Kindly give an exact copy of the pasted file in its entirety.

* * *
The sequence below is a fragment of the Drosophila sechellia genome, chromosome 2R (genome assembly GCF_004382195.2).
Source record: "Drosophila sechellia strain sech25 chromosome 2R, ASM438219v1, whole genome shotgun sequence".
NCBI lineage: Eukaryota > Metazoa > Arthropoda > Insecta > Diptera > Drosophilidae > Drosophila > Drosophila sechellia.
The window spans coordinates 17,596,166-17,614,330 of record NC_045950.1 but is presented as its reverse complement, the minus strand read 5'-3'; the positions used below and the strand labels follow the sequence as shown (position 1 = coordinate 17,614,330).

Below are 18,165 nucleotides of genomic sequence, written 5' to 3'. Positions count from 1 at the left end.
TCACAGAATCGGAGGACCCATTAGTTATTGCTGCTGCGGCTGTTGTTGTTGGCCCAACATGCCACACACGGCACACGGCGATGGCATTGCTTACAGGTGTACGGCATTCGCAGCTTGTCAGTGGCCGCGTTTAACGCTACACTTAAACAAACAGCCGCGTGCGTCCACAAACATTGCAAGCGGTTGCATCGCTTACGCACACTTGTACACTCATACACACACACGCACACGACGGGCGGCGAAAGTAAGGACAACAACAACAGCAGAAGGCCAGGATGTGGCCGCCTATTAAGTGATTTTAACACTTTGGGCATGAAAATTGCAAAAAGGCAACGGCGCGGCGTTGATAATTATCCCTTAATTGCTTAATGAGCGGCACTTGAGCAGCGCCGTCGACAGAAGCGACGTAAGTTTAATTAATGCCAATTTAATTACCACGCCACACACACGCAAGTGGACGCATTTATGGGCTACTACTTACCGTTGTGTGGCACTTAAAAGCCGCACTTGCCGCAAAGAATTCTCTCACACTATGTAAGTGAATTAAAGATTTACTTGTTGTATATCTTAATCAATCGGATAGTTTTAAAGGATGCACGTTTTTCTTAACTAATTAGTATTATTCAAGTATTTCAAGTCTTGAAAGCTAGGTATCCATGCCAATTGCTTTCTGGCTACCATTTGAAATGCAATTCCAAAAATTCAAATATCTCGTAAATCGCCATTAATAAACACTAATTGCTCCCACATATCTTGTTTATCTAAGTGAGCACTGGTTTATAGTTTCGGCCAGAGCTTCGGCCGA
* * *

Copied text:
The sequence below is a fragment of the Drosophila sechellia genome, chromosome 2R (genome assembly GCF_004382195.2).
Source record: "Drosophila sechellia strain sech25 chromosome 2R, ASM438219v1, whole genome shotgun sequence".
NCBI lineage: Eukaryota > Metazoa > Arthropoda > Insecta > Diptera > Drosophilidae > Drosophila > Drosophila sechellia.
The window spans coordinates 17,596,166-17,614,330 of record NC_045950.1 but is presented as its reverse complement, the minus strand read 5'-3'; the positions used below and the strand labels follow the sequence as shown (position 1 = coordinate 17,614,330).

Below are 18,165 nucleotides of genomic sequence, written 5' to 3'. Positions count from 1 at the left end.
TCACAGAATCGGAGGACCCATTAGTTATTGCTGCTGCGGCTGTTGTTGTTGGCCCAACATGCCACACACGGCACACGGCGATGGCATTGCTTACAGGTGTACGGCATTCGCAGCTTGTCAGTGGCCGCGTTTAACGCTACACTTAAACAAACAGCCGCGTGCGTCCACAAACATTGCAAGCGGTTGCATCGCTTACGCACACTTGTACACTCATACACACACACGCACACGACGGGCGGCGAAAGTAAGGACAACAACAACAGCAGAAGGCCAGGATGTGGCCGCCTATTAAGTGATTTTAACACTTTGGGCATGAAAATTGCAAAAAGGCAACGGCGCGGCGTTGATAATTATCCCTTAATTGCTTAATGAGCGGCACTTGAGCAGCGCCGTCGACAGAAGCGACGTAAGTTTAATTAATGCCAATTTAATTACCACGCCACACACACGCAAGTGGACGCATTTATGGGCTACTACTTACCGTTGTGTGGCACTTAAAAGCCGCACTTGCCGCAAAGAATTCTCTCACACTATGTAAGTGAATTAAAGATTTACTTGTTGTATATCTTAATCAATCGGATAGTTTTAAAGGATGCACGTTTTTCTTAACTAATTAGTATTATTCAAGTATTTCAAGTCTTGAAAGCTAGGTATCCATGCCAATTGCTTTCTGGCTACCATTTGAAATGCAATTCCAAAAATTCAAATATCTCGTAAATCGCCATTAATAAACACTAATTGCTCCCACATATCTTGTTTATCTAAGTGAGCACTGGTTTATAGTTTCGGCCAGAGCTTCGGCCGA